The night was spent with sleeplessness, earthquakes and mosquito bites. And yes, gentle showers of rain for a couple of minutes. Ambulance sirens, anxious cries and the sudden angry roar of the earth are heard and felt frequently. Well for now, my friends and family are fine and though there has been destruction done to their physical infrastructures, no harm has been done to their health. So all we can do is stay put and pray for earthquakes to end.

Reflection, Day 2 (Monday, April 27th):

We have now had more than 80 aftershocks and it still has not ended. We are being told it will continue for 72 hours. As I am writing this, we have already experienced 2-3 more aftershocks measuring at 6.6 on the Richter scale. Now, after being hit many times, the gentle shakes do not even matter. We are camping outside in a field. The sun is extremely scorching and it is difficult for us. Yesterday night it rained heavily. We spent the night shivering and huddled together. We have had two sleepless nights and I do not know how many more are to come!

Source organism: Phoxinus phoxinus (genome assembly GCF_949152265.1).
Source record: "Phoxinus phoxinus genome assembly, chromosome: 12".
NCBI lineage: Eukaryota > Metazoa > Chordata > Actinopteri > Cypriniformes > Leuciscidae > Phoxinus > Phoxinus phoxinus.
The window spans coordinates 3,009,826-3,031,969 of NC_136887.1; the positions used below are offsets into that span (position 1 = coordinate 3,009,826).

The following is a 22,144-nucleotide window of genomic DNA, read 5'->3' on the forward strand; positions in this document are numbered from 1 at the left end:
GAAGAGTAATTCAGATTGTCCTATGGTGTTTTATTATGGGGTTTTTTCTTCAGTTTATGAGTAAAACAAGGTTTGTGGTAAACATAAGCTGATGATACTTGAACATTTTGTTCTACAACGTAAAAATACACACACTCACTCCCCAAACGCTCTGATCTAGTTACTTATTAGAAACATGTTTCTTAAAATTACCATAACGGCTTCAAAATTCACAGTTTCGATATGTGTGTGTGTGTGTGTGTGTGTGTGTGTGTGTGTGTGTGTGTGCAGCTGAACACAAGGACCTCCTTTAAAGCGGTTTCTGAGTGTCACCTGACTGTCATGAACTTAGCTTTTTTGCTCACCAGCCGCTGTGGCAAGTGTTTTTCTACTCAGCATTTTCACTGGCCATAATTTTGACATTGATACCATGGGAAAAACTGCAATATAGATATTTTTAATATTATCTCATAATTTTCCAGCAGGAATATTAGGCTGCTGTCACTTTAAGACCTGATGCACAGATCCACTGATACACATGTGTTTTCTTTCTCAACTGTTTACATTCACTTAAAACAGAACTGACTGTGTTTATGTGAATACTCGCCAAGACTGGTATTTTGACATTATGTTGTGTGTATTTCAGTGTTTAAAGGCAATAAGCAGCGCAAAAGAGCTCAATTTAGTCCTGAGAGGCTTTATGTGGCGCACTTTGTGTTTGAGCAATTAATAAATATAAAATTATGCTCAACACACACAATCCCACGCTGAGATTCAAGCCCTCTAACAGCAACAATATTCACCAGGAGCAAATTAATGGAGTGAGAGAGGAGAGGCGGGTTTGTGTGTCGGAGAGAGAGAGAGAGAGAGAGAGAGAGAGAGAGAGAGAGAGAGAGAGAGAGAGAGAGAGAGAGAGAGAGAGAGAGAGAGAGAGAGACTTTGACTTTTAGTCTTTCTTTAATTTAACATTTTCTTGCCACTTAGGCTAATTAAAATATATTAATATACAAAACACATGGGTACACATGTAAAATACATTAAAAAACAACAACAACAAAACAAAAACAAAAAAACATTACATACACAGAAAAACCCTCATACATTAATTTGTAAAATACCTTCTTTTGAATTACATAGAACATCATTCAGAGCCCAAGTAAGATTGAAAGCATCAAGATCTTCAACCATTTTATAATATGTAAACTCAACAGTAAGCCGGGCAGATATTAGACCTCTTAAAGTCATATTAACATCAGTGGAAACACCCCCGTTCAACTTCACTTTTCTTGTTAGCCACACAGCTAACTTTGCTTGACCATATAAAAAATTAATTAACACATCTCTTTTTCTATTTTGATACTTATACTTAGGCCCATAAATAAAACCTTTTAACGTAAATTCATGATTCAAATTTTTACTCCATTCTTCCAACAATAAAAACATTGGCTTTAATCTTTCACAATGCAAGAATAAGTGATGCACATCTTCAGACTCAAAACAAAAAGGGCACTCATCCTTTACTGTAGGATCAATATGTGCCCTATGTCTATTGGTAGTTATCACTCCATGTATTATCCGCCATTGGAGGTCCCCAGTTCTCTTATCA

Photo Credit: Reeti

I do not know what to say about this week. I am in utter shock. I have been hearing news about people dying, some known while others unknown.  I realize the worth of human life and understand anything can happen anytime.

Who would have thought this can happen to us?

I remember yesterday morning dancing to party songs and hula hooping, without any care in the world. Only a few hours later, I had left the house with such excitement of showing my friend around Patan Durbar Square. Who knew I would have to hold onto a bench and shake vigorously watching the entire thing turn into dust?

There have been many realizations about being prepared for natural calamity. I do not know about other realizations as my mind is really not working well and as there have been sleepless nights full of fear. Please pray for Nepal and if you want to help, there are links to my previous blog post. I will be updating soon when the internet is working well.

Women LEAD is committed to supporting our community in Kathmandu as they identify and respond in real time to their own communities’ most pressing needs. We ask for your support as we provide our staff and the 100 young women we’ve trained and mentored with the resources they need to effectively respond to this disaster. All funds donated to the “Nepal Earthquake Reconstruction Efforts” option under the list of programs will go directly to our leaders and the projects they choose to run to help their communities in this difficult time. We will need additional core funding as prices in Nepal rise and as we coordinate these efforts. If you wish to support our operations, select “Women LEAD” instead.